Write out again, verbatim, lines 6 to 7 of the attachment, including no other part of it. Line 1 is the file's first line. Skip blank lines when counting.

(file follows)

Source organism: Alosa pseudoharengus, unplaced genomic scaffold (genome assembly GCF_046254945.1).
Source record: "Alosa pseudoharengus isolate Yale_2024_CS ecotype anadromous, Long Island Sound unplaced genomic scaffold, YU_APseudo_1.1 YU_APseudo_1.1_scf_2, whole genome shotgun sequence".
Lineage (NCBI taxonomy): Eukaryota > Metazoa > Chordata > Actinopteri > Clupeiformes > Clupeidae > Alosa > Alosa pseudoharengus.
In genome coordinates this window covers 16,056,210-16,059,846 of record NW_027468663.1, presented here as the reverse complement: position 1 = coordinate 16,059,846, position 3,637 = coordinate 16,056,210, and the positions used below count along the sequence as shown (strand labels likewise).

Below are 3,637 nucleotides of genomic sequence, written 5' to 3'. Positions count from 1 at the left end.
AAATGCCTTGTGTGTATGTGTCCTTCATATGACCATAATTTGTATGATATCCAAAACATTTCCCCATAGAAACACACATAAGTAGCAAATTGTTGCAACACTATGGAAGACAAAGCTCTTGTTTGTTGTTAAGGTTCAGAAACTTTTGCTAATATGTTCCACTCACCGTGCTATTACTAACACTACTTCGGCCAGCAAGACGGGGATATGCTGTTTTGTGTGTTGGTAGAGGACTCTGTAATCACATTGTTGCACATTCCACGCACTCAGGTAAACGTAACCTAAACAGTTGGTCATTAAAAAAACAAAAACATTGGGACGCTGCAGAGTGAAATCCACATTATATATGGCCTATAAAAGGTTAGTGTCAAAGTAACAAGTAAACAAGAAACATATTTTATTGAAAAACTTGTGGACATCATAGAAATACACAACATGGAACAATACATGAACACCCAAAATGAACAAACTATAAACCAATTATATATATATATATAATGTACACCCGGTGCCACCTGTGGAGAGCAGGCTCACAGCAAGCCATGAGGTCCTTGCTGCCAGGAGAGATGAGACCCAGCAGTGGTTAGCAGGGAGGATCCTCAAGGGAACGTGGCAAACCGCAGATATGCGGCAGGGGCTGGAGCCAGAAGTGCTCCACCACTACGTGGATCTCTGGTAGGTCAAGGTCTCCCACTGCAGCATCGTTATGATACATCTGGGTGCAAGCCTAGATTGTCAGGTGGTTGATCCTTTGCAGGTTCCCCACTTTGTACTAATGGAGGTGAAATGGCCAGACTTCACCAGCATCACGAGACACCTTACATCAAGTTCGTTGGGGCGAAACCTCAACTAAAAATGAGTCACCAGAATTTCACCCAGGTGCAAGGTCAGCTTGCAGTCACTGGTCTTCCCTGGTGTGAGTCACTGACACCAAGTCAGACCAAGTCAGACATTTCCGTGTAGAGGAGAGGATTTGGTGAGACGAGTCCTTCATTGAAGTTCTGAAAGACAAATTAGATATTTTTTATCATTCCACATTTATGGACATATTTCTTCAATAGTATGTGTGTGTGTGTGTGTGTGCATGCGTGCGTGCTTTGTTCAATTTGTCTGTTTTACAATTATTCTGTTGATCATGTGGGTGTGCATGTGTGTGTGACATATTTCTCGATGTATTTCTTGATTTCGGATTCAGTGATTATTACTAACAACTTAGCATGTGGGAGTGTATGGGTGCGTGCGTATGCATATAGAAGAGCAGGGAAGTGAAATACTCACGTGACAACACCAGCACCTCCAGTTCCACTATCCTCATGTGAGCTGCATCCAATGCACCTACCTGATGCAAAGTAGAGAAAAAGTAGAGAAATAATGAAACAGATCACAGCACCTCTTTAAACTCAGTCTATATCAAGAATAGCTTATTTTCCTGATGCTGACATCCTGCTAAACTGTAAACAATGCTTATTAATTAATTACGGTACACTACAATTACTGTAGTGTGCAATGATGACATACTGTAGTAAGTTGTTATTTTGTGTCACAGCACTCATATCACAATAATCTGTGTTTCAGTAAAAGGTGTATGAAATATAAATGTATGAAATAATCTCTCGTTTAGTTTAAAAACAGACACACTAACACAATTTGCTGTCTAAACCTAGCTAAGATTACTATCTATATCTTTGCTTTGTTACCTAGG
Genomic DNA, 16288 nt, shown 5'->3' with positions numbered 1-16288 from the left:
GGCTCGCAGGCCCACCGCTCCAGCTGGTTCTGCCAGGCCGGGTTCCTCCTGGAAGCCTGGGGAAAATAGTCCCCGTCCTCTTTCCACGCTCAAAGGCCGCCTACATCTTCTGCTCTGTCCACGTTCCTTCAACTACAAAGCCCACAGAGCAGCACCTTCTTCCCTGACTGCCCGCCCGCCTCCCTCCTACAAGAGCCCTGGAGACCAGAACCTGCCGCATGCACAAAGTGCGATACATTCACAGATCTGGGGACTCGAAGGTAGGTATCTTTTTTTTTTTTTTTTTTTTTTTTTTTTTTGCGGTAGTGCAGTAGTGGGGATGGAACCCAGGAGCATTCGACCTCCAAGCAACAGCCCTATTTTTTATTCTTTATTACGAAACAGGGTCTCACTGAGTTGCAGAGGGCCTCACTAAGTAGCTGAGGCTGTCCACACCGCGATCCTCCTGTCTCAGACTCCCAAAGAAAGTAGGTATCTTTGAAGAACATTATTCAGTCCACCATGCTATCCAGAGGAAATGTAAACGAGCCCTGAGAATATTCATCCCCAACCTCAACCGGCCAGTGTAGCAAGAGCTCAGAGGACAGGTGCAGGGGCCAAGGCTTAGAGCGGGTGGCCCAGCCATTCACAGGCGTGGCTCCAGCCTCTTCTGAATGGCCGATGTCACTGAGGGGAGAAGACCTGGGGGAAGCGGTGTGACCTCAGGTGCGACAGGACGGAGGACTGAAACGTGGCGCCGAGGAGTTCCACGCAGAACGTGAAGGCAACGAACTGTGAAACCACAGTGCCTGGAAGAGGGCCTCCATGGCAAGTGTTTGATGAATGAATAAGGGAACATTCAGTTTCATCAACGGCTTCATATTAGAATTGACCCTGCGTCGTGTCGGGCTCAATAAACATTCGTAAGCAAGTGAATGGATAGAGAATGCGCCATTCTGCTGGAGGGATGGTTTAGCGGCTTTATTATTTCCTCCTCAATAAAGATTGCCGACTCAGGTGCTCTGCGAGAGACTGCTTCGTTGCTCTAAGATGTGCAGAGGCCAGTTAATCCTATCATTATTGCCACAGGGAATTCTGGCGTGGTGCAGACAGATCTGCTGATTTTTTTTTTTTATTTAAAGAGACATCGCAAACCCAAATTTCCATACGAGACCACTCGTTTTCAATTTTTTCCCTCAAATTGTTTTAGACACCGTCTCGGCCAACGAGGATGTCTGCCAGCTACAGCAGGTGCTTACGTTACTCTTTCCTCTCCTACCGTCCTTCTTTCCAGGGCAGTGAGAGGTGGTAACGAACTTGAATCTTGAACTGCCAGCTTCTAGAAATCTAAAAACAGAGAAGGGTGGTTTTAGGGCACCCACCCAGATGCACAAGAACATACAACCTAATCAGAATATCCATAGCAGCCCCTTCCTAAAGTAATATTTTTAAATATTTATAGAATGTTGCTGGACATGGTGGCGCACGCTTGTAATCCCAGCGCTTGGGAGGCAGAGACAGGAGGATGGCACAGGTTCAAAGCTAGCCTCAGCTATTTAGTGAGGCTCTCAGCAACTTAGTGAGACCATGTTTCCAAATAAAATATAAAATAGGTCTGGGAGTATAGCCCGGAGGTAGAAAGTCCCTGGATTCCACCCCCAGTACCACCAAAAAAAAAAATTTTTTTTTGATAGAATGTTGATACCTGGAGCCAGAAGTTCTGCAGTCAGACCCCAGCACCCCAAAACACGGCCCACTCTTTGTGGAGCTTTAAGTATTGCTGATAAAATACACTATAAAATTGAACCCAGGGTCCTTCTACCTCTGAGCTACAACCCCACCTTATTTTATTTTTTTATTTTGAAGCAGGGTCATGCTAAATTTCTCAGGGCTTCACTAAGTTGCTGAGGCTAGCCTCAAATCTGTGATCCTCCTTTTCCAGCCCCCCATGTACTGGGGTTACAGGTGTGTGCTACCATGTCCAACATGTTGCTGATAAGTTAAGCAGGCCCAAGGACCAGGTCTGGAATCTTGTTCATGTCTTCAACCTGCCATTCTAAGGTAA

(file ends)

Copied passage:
AAATGCCTTGTGTGTATGTGTCCTTCATATGACCATAATTTGTATGATATCCAAAACATTTCCCCATAGAAACACACATAAGTAGCAAATTGTTGCAACACTATGGAAGACAAAGCTCTTGTTTGTTGTTAAGGTTCAGAAACTTTTGCTAATATGTTCCACTCACCGTGCTATTACTAACACTACTTCGGCCAGCAAGACGGGGATATGCTGTTTTGTGTGTTGGTAGAGGACTCTGTAATCACATTGTTGCACATTCCACGCACTCAGGTAAACGTAACCTAAACAGTTGGTCATTAAAAAAACAAAAACATTGGGACGCTGCAGAGTGAAATCCACATTATATATGGCCTATAAAAGGTTAGTGTCAAAGTAACAAGTAAACAAGAAACATATTTTATTGAAAAACTTGTGGACATCATAGAAATACACAACATGGAACAATACATGAACACCCAAAATGAACAAACTATAAACCAATTATATATATATATATAATGTACACCCGGTGCCACCTGTGGAGAGCAGGCTCACAGCAAGCCATGAGGTCCTTGCTGCCAGGAGAGATGAGACCCAGCAGTGGTTAGCAGGGAGGATCCTCAAGGGAACGTGGCAAACCGCAGATATGCGGCAGGGGCTGGAGCCAGAAGTGCTCCACCACTACGTGGATCTCTGGTAGGTCAAGGTCTCCCACTGCAGCATCGTTATGATACATCTGGGTGCAAGCCTAGATTGTCAGGTGGTTGATCCTTTGCAGGTTCCCCACTTTGTACTAATGGAGGTGAAATGGCCAGACTTCACCAGCATCACGAGACACCTTACATCAAGTTCGTTGGGGCGAAACCTCAACTAAAAATGAGTCACCAGAATTTCACCCAGGTGCAAGGTCAGCTTGCAGTCACTGGTCTTCCCTGGTGTGAGTCACTGACACCAAGTCAGACCAAGTCAGACATTTCCGTGTAGAGGAGAGGATTTGGTGAGACGAGTCCTTCATTGAAGTTCTGAAAGACAAATTAGATATTTTTTATCATTCCACATTTATGGACATATTTCTTCAATAGTATGTGTGTGTGTGTGTGTGTGCATGCGTGCGTGCTTTGTTCAATTTGTCTGTTTTACAATTATTCTGTTGATCATGTGGGTGTGCATGTGTGTGTGACATATTTCTCGATGTATTTCTTGATTTCGGATTCAGTGATTATTACTAACAACTTAGCATGTGGGAGTGTATGGGTGCGTGCGTATGCATATAGAAGAGCAGGGAAGTGAAATACTCACGTGACAACACCAGCACCTCCAGTTCCACTATCCTCATGTGAGCTGCATCCAATGCACCTACCTGATGCAAAGTAGAGAAAAAGTAGAGAAATAATGAAACAGATCACAGCACCTCTTTAAACTCAGTCTATATCAAGAATAGCTTATTTTCCTGATGCTGACATCCTGCTAAACTGTAAACAATGCTTATTAATTAATTACGGTACACTACAATTACTGTAGTGTGCAATGATGACATACTGTAGTAAGTTGTTATTTTGTGTCACAGCACTCATATCACAATAATCTGTGTTTCAGTAAAAGGTGTATGAAATATAAATGTATGAAATAATCTCTCGTTTAGTTTAAAAACAGACACACTAACACAATTTGCTGTCTAAACCTAGCTAAGATTACTATCTATATCTTTGCTTTGTTACCTAGG
Genomic DNA, 16288 nt, shown 5'->3' with positions numbered 1-16288 from the left: